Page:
The Warriors coach, whose credentials and aptitude were the subject of justifiable questioning all offseason, did nothing to prove his doubters wrong against Phoenix.
There's no question the Warriors possessed greater top-end talent than Phoenix—not one Sun could start for Golden State—and greater depth, but in spite of all that, Jackson very nearly coached his Dubs to a catastrophic loss.
Sure, Stephen Curry had the worst night of his career as he obviously pressed to justify the $44 million extension he'd signed only hours before tipoff. And yes, David Lee complemented Curry's awful performance with a 2-for-14 shooting display of his own.
But that's beside the point.
Jackson made two egregiously obvious strategic errors, and if not for the Suns' general ineptitude, those mistakes would have cost the Warriors the game.
It's a little misleading to say the Warriors struggled to execute their offense against the Suns, mostly because it was unclear what their offense was even supposed to look like.
On virtually every possession, the Warriors point guard (whether it was Stephen Curry or Jarrett Jack) would bring the ball to the middle of the floor beyond the three-point line and wait...and wait...and wait. While the ball handler pounded the dribble, one or both wing players struggled to pop up off of down screens for mid-range shots.
Occasionally, the "play" worked in the game's early stages. But after a while, the Suns caught on to the incredibly obvious, inexplicably repetitive strategy and started overplaying the wings as they popped out, making the pass from the point guard impossible.
Jackson never adjusted.
The result was a generally scattered attack that didn't even start until the shot clock had ticked down into single digits and a handful of avoidable turnovers. Curry and Jack each had four giveaways because of the Suns' adjustments.
Any coach worth his salt would have either set back screens for his wings or ordered the point guards to attack the middle of the defense. The Suns weren't helping on drives into the middle because they were so concerned about overplaying the pop-up shooters. Naturally, neither of those adjustments took place, and the blame belongs almost entirely on Jackson.
Small Ball Doesn't Work
In a similar vein, Jackson erred by going small early and often, much to the detriment of the Warriors' efforts on defense and on the boards. Overall, the Warriors outrebounded the Suns 49-44, but don't let that fool you.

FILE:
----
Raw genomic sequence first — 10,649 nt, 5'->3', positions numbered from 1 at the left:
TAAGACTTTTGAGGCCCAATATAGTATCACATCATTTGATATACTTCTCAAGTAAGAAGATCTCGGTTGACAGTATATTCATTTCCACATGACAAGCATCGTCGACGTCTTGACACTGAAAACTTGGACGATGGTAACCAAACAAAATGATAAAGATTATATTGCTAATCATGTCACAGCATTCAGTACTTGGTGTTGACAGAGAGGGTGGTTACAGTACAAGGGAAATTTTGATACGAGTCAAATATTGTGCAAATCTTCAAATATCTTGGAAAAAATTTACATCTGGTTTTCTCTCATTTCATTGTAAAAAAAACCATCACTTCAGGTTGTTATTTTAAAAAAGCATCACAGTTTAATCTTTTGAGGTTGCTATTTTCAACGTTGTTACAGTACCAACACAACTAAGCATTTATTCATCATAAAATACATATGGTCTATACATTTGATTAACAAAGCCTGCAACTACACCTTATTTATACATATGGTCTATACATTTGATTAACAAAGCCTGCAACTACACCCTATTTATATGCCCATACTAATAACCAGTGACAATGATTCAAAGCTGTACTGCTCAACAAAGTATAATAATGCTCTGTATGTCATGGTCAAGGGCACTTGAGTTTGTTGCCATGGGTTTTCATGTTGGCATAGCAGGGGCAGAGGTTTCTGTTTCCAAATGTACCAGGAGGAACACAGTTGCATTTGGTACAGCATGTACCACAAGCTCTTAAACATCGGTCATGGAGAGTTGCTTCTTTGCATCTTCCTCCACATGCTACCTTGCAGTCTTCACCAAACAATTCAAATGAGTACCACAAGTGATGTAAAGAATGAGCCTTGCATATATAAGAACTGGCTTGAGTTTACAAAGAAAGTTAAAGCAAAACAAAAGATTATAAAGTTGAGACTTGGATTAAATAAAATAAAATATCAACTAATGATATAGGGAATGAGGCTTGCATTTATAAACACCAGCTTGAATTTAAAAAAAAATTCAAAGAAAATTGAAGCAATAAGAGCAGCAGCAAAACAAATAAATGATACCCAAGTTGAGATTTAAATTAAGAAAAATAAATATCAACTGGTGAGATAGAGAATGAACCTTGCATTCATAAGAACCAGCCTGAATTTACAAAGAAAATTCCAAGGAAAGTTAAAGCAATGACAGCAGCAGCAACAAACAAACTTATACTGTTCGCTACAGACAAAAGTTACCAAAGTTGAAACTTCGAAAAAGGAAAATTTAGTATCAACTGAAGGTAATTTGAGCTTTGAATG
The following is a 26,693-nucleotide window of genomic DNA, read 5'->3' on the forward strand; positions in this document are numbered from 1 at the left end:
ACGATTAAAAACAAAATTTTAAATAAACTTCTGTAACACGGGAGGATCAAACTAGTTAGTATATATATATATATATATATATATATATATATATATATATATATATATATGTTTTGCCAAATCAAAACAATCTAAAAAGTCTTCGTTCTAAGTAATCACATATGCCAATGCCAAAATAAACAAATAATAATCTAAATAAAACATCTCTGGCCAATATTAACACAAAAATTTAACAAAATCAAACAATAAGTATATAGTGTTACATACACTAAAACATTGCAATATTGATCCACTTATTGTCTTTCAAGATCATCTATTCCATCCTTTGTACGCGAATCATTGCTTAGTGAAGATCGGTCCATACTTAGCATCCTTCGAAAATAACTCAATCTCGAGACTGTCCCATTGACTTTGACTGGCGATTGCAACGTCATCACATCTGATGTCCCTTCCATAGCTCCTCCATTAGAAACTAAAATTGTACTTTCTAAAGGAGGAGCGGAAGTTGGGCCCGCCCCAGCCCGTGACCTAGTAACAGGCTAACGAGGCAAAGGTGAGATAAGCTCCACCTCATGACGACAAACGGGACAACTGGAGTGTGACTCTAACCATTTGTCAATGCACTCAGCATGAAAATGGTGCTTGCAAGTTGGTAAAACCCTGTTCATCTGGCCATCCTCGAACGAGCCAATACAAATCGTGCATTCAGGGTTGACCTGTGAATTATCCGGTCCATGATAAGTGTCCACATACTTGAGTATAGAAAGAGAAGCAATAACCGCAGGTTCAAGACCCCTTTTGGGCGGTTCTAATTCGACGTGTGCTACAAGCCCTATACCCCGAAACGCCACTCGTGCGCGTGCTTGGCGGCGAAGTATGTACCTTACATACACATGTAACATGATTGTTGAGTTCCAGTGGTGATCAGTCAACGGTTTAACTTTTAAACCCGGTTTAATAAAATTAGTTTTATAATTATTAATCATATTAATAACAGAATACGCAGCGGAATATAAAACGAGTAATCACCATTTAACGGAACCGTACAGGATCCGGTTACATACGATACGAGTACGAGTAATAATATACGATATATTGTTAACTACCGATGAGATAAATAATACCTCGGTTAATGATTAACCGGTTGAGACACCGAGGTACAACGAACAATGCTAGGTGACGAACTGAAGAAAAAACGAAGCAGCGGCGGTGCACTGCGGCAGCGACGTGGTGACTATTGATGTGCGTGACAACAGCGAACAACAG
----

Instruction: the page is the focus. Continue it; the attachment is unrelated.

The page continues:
Down the stretch, Golden State featured a four-five combo of Carl Landry and David Lee, neither of whom effectively kept the much bigger Suns off the offensive glass. As a result, Phoenix climbed back into the game while Jackson refused to get bigger.
Andrew Bogut, who unequivocally changed the game with his brilliant help defense and effective rebounding, was only allowed limited minutes by the training staff, so his absence down the stretch was somewhat excusable.
But there's no excuse for leaving Festus Ezeli—who pulled down five rebounds and snagged three steals in just 13 minutes—on the bench while Lee and Landry stood around and watched the Suns play volleyball on the offensive glass.
Ezeli's not known as a terrific rebounder, but he takes up space and would have fought for possessions in a way that neither Lee nor Landry seemed interested in doing.
There was real concern over Jackson's penchant for small ball during the preseason, but he earned a pass because Bogut was unavailable. Now, there's no excuse.
Look, the Warriors were the worst rebounding team in the NBA last year, largely because they played small. They had to.
Now, they've got the size to dominate inside, but Jackson doesn't seem interested in putting it to good use.
Nobody ever said Jackson was a genius, but it's starting to look like he's actually going to cost the Warriors wins. They narrowly escaped with a road victory in Phoenix, but Jackson doesn't deserve a shred of credit for it.
Here's hoping he spends the night in the video room.
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